It’s one thing when former high-ranking members of your own Administration come out against your war. It’s another thing when two-thirds of the country calls the invasion and occupation a mistake. It’s really something when your own church issues a statement urging you to pull out the troops now.
Last week, the United Methodist Church Board of Church and Society–the social action committee of the church that both President Bush and Vice President Cheney belong to–resoundingly passed a resolution calling for withdrawal with only two ‘no’ votes and one abstention.
“As people of faith, we raise our voice in protest against the tragedy of the unjust war in Iraq,” the statement read. “Thousands of lives have been lost and hundreds of billions of dollars wasted in a war the United States initiated and should never have fought…. We grieve for all those whose lives have been lost or destroyed in this needless and avoidable tragedy. Military families have suffered undue hardship from prolonged troop rotations in Iraq and loss of loved ones. It is time to bring them home.”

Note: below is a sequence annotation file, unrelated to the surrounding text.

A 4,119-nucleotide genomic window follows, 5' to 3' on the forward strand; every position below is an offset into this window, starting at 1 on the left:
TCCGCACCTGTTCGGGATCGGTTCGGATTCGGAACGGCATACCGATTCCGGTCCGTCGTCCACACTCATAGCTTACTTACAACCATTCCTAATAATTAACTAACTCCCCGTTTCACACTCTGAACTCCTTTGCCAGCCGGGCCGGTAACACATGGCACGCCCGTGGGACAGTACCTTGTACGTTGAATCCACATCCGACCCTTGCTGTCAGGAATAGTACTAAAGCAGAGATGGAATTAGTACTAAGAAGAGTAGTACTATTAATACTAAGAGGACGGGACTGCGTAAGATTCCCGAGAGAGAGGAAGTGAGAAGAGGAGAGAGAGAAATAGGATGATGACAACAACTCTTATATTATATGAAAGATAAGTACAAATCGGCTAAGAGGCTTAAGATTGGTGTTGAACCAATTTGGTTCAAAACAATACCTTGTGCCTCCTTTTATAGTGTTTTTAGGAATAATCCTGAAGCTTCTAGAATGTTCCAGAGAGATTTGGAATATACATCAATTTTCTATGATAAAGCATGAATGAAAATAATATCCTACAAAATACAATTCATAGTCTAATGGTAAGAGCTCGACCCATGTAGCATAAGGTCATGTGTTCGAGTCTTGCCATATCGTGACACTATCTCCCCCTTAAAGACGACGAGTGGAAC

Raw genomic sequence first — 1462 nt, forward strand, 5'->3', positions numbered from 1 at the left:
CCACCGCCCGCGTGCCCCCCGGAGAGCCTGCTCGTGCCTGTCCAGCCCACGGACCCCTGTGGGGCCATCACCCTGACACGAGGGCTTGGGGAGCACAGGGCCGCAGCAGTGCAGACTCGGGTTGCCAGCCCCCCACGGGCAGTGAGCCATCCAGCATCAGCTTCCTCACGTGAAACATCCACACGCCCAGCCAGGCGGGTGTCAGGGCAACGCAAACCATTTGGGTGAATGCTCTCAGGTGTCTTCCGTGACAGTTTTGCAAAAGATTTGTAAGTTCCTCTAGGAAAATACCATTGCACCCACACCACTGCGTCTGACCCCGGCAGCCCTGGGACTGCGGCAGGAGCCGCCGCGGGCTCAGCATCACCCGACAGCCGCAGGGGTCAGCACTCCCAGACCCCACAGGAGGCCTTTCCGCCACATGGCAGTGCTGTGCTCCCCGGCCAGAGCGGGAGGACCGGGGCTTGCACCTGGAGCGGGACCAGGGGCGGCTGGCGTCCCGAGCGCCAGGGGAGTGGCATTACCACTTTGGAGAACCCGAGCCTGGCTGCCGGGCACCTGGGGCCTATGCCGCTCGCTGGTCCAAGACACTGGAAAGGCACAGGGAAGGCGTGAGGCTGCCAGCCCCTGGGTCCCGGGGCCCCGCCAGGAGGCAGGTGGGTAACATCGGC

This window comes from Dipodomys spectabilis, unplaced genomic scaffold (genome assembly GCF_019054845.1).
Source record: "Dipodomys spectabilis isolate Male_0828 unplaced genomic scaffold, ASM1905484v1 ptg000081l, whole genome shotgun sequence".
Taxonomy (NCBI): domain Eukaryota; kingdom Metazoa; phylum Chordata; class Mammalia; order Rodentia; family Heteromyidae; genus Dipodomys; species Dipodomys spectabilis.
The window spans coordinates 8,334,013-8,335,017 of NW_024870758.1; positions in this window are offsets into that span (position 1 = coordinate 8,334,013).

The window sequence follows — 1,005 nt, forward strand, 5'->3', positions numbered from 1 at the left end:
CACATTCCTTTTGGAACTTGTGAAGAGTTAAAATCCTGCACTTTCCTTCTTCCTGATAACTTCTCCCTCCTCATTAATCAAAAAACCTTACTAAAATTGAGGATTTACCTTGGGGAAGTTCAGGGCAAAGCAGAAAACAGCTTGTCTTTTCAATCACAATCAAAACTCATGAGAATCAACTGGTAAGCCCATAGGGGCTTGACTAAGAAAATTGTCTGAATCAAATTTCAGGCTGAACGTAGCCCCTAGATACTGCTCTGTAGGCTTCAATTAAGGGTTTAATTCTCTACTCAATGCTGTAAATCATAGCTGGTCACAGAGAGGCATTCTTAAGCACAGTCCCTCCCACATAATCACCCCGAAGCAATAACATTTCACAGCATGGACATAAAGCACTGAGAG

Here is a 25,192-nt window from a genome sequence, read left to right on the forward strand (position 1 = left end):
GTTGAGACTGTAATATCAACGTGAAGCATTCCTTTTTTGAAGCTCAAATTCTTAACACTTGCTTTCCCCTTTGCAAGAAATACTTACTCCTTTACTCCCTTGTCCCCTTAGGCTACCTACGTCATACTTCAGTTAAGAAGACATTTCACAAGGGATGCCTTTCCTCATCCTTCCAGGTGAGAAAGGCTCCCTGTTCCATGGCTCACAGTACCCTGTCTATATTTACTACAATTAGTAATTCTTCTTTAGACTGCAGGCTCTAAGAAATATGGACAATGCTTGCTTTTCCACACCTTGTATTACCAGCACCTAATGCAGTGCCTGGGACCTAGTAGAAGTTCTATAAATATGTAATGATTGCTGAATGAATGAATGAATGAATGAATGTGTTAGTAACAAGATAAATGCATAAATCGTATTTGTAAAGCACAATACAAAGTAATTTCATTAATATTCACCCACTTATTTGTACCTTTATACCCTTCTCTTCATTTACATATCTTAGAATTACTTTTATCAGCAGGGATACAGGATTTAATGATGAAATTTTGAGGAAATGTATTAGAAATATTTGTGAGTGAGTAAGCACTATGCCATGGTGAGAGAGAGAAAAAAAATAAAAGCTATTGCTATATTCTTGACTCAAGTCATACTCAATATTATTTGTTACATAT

The board also issued a strong statement against torture, urging Congress to create an independent, bipartisan commission to investigate detention and interrogation practices at Guantanamo, Iraq and Afghanistan.
“It is my hope and prayer that our statement against the war in Iraq will be heard loud and clear by our fellow United Methodists, President Bush and Vice President Cheney,” said Jim Winkler, General Secretary of the UMC’s Board of Church and Society. “Conservative and liberal board members worked together to craft a strong statement calling for the troops to come home and for those responsible for leading us into this disastrous war to be held accountable.”
With its bold stands against the Administration, the UMC is fulfilling the words of Martin Luther King Jr., who called for the church to be “not merely a thermometer that recorded the ideas and principles of popular opinion” but “a thermostat that transformed the mores of society.”
Bush has asserted that he entered Iraq on a direct order from God. Now, he has a direct order from his own church to leave. Is he listening?
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Co-written by Sam Graham-Felsen, a freelance journalist, documentary filmmaker and blogger (www.boldprint.net) living in Brooklyn.